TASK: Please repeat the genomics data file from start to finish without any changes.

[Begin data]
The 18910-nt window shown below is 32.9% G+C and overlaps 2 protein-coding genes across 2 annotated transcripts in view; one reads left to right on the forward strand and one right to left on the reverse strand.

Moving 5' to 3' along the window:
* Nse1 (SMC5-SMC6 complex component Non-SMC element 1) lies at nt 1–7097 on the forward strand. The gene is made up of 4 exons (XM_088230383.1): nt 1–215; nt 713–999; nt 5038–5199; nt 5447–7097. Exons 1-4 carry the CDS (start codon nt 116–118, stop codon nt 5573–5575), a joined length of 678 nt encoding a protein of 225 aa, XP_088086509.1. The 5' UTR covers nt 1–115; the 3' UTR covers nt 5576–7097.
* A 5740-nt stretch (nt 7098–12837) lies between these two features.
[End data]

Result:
The 18910-nt window shown below is 32.9% G+C and overlaps 2 protein-coding genes across 2 annotated transcripts in view; one reads left to right on the forward strand and one right to left on the reverse strand.

Moving 5' to 3' along the window:
* Nse1 (SMC5-SMC6 complex component Non-SMC element 1) lies at nt 1–7097 on the forward strand. The gene is made up of 4 exons (XM_088230383.1): nt 1–215; nt 713–999; nt 5038–5199; nt 5447–7097. Exons 1-4 carry the CDS (start codon nt 116–118, stop codon nt 5573–5575), a joined length of 678 nt encoding a protein of 225 aa, XP_088086509.1. The 5' UTR covers nt 1–115; the 3' UTR covers nt 5576–7097.
* A 5740-nt stretch (nt 7098–12837) lies between these two features.